We’re sure you’re well aware of all the buzz surrounding college tuition. With an average price tag of $20,000 for four years of school, it goes without saying that higher education is expensive.
However, this doesn’t mean that you can’t cut costs in some areas of school. Today, we’re going to show you a few tips on how to save money in college (wherever possible). Let’s cover three proven tips that’ll help you get your degree without spending more money than you have to.
1. Avoid Paying Full Price for Textbooks
College students spend an average of $655 per year on textbooks, according to the National Association of College Stores. That totals to about $2,620 in 4 years. Could you think of something better to spend that money on?
I bet you can.
So what’s the alternative to buying brand new textbooks from your college’s bookstore? Here are a few solutions:
- Buy your textbooks online
- Buy used textbooks from your local bookstore
- Rent a textbook
- Check one out from the library
- Opt for an e-book
- Share one with a friend
Sometimes there is no way to get around this like a physical workbook that you need to write in and turn in, or online content that is registered to your student ID.
Sometimes you just can’t get around the new edition of a textbook. Maybe there’s a physical workbook you need for assignments, or the increasing trend of online materials that come with your textbooks. No matter what you decide to do, just make sure that buying brand new textbooks is always your last resort. It could save you thousands of dollars in the long run.
We offer one of the largest databases online for searching for textbooks and academic media at the lowest price—browse our textbook search engine at Textbook Nova.
2. Get as Much Free Money as You Can!
Start saving money early by applying for as many grants and scholarships as you can. It might seem like scholarships are only available to straight A students, but you’d be surprised to learn that are thousands of ways to qualify for rewards.
You can begin by searching for…
- Federal grants
- State grants
- Employer scholarships (this is a hidden gold mine!)
- Volunteer grants
- Institutional grants (churches, temples, organizations)
- Academic scholarships
- Skill-based scholarships
- Hobbies or club scholarships
- Local awards
- And much more…
Scholarships and grants don’t have to be paid off and can go towards your college education. So apply for them as early as possible. And leave no stone unturned! Trust us, when it’s 10 years down the road and you’re trying to pay off your education… every dollar adds up.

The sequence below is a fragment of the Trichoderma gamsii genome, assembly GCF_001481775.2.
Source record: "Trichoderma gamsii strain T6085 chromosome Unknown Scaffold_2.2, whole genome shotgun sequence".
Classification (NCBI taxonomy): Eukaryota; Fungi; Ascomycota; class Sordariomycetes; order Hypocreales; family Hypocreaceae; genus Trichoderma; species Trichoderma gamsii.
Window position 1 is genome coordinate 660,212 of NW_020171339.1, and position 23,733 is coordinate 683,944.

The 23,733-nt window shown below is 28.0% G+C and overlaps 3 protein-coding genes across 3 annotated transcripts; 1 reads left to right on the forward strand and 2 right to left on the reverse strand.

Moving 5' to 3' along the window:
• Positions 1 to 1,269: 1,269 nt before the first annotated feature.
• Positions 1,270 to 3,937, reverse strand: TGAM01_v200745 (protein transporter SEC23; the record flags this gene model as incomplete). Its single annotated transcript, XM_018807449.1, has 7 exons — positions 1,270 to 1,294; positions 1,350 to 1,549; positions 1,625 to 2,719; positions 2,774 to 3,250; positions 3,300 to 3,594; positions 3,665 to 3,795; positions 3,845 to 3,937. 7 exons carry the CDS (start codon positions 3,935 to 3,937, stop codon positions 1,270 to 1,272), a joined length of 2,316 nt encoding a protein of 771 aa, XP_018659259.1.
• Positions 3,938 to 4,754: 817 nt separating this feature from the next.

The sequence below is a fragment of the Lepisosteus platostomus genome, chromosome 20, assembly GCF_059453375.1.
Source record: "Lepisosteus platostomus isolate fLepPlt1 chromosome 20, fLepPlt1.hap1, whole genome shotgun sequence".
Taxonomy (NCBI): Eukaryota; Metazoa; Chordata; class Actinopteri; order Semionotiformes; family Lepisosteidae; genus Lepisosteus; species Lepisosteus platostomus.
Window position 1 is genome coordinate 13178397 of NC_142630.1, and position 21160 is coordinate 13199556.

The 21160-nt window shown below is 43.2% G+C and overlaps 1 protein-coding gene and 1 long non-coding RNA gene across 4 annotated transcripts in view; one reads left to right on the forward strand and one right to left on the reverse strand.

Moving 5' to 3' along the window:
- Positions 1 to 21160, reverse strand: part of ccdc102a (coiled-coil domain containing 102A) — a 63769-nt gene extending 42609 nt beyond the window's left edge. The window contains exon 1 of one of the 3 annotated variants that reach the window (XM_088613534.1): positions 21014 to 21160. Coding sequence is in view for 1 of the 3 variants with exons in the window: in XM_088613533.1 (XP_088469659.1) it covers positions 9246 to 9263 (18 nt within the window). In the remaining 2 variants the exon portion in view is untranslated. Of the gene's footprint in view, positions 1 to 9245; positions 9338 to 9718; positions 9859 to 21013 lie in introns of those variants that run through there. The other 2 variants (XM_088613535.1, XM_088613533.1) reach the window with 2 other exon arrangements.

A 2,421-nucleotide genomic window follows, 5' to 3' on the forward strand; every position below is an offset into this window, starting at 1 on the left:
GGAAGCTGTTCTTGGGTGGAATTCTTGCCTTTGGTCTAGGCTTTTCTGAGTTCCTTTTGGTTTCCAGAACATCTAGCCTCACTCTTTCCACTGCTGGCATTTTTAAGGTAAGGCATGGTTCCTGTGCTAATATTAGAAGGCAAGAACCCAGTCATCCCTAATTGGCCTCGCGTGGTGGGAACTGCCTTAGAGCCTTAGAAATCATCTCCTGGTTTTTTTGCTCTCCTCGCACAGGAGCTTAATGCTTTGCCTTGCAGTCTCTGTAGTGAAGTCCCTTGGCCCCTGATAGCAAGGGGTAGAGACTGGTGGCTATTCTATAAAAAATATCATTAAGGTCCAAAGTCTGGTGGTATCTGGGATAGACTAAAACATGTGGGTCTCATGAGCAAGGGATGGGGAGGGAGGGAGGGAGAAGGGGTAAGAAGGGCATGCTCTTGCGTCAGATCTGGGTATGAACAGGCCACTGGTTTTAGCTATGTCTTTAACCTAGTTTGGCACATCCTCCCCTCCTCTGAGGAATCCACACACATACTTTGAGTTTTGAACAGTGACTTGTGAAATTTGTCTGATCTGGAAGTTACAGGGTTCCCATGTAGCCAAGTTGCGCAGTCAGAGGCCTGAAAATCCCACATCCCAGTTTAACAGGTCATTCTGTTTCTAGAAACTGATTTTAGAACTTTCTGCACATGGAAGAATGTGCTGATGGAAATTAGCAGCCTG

Likewise, you can get help from your financial aid counselor. They’ll happily walk you through the grant application process to see what you qualify for.
Want to avoid the hours spent on online searching? Check out The Ultimate Scholarship Book 2020. Not only will you find the details on over 1.5 million scholarships and grants—including how to apply for each one—but you’ll also discover tips on how to best search for awards, writing a remarkable application, and how to avoid scams.
Find your copy of The Ultimate Scholarship Book 2020 here:
3. Let Your Advisor Lead the Way
It’s reported that the average graduate of a four-year college takes the equivalent of a full extra semester of classes, meaning an extra 12 to 15 credits.
In a time where the cost of college tuition is only rising, it’s crucial to make sure that you’re not wasting money (or your time) on classes that you don’t need in the long run. The sooner you graduate, the sooner you can launch your career.
And this is where your college advisor comes in.
Talk to them about creating a pathway that highlights the classes that are actually necessary for your degree. It’s common for students to get lost in a sea of information during their first two years of school. We can 100% relate. However, this lack of proper guidance can lead to making costly decisions.
If you go straight to your advisor early on, you might be able to avoid the same mistakes. Their advice could save you hundreds or even thousands in the long run.
It’s inevitable that your finances will take a hit from college.
But if you take the initiative, you might find yourself in a minority of students. These students avoid spending hundreds, if not thousands, in unnecessary expenses. Do you have other tips on setting aside some extra cash during school?